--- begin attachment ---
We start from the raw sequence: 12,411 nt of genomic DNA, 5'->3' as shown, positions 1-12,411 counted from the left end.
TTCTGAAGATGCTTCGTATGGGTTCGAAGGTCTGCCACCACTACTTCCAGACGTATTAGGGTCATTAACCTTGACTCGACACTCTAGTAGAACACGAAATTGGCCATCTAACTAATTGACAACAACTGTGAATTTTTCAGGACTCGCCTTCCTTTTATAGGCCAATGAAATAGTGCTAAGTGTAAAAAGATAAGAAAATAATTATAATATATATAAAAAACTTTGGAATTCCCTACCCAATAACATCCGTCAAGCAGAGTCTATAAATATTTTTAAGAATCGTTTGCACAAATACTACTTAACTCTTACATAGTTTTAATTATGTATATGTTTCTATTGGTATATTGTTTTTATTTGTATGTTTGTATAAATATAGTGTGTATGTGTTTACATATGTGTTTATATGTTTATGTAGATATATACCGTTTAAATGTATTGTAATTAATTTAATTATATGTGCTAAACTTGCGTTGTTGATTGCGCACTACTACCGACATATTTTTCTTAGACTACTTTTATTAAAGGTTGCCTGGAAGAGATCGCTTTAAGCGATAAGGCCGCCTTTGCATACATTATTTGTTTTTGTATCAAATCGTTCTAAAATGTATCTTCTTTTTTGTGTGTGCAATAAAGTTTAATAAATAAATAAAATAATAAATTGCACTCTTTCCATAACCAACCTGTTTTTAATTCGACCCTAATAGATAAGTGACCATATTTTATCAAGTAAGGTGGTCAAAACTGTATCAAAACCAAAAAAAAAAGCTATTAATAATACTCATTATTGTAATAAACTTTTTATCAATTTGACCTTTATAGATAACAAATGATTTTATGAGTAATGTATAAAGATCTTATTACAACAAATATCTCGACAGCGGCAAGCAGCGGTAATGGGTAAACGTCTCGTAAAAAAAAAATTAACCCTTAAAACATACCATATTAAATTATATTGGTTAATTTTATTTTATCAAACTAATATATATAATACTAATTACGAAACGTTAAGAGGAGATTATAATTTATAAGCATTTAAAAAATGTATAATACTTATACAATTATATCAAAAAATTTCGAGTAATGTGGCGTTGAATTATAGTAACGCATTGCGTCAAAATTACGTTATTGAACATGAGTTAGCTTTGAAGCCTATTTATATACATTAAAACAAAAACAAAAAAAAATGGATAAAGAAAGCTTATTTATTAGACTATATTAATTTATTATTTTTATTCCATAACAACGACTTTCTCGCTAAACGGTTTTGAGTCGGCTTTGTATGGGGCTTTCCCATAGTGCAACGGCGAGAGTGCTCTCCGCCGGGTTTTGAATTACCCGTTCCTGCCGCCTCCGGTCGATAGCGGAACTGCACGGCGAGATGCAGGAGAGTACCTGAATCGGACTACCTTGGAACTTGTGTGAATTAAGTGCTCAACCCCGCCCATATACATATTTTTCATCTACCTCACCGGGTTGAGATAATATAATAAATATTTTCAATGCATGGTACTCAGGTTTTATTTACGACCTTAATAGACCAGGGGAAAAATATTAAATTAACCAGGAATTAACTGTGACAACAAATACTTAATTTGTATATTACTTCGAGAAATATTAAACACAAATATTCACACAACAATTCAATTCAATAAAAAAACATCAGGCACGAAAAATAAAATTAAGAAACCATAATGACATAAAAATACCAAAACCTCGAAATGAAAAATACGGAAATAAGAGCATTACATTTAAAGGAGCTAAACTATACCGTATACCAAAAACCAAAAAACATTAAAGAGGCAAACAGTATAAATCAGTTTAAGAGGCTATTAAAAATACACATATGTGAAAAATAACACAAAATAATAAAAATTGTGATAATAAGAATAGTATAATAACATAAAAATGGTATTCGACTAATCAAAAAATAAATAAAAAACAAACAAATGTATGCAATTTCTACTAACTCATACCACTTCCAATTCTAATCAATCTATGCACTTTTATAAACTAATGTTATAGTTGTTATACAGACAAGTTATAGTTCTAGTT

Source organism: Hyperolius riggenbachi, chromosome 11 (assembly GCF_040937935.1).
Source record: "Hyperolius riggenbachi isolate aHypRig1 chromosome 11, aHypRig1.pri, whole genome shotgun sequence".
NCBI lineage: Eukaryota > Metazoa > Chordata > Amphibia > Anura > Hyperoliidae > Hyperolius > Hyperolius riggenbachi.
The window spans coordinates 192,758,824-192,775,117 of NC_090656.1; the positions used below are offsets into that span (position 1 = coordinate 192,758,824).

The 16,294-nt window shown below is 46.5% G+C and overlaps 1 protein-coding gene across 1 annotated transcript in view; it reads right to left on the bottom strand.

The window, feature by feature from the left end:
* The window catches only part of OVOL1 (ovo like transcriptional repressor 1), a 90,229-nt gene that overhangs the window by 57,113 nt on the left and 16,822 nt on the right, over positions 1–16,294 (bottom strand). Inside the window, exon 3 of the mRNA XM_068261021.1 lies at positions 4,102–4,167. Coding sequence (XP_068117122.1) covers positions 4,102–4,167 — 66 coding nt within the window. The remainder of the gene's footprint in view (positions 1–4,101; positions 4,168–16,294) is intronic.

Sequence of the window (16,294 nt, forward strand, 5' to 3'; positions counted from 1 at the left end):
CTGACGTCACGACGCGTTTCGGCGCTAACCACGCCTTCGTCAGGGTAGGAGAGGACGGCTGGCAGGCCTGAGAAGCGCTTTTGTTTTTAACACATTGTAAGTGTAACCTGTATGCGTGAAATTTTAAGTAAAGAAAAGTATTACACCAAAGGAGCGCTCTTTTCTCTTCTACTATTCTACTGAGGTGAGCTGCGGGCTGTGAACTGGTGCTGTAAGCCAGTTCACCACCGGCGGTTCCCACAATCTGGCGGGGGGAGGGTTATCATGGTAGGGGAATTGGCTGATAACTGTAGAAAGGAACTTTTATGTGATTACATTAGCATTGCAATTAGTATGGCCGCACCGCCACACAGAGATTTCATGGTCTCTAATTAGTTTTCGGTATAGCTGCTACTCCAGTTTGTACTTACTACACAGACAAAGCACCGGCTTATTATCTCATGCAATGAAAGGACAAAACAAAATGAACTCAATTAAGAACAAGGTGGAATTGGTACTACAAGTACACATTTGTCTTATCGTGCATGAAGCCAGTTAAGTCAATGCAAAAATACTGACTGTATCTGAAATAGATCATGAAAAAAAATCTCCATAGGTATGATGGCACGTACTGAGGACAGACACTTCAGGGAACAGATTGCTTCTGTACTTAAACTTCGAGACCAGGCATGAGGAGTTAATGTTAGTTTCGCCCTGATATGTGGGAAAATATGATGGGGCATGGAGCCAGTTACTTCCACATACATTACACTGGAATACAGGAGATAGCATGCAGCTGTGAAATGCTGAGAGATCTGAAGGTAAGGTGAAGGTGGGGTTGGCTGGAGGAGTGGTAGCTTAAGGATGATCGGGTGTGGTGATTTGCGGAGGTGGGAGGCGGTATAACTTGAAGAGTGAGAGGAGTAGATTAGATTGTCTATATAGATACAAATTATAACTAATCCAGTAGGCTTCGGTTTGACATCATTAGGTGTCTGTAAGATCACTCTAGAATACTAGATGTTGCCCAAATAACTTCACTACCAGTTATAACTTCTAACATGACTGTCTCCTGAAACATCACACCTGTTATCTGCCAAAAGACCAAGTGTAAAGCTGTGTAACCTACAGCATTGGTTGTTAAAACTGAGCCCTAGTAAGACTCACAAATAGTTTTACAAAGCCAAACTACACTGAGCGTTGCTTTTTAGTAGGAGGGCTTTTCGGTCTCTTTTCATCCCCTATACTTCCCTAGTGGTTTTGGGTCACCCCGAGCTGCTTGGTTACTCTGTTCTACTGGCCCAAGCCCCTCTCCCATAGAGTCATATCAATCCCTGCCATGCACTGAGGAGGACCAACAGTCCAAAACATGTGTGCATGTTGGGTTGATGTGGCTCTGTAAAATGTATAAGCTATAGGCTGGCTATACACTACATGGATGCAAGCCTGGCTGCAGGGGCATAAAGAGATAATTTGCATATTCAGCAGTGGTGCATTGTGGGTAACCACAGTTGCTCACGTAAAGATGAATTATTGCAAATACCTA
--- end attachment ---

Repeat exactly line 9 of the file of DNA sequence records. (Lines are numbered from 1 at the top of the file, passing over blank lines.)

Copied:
* The window catches only part of OVOL1 (ovo like transcriptional repressor 1), a 90,229-nt gene that overhangs the window by 57,113 nt on the left and 16,822 nt on the right, over positions 1–16,294 (bottom strand). Inside the window, exon 3 of the mRNA XM_068261021.1 lies at positions 4,102–4,167. Coding sequence (XP_068117122.1) covers positions 4,102–4,167 — 66 coding nt within the window. The remainder of the gene's footprint in view (positions 1–4,101; positions 4,168–16,294) is intronic.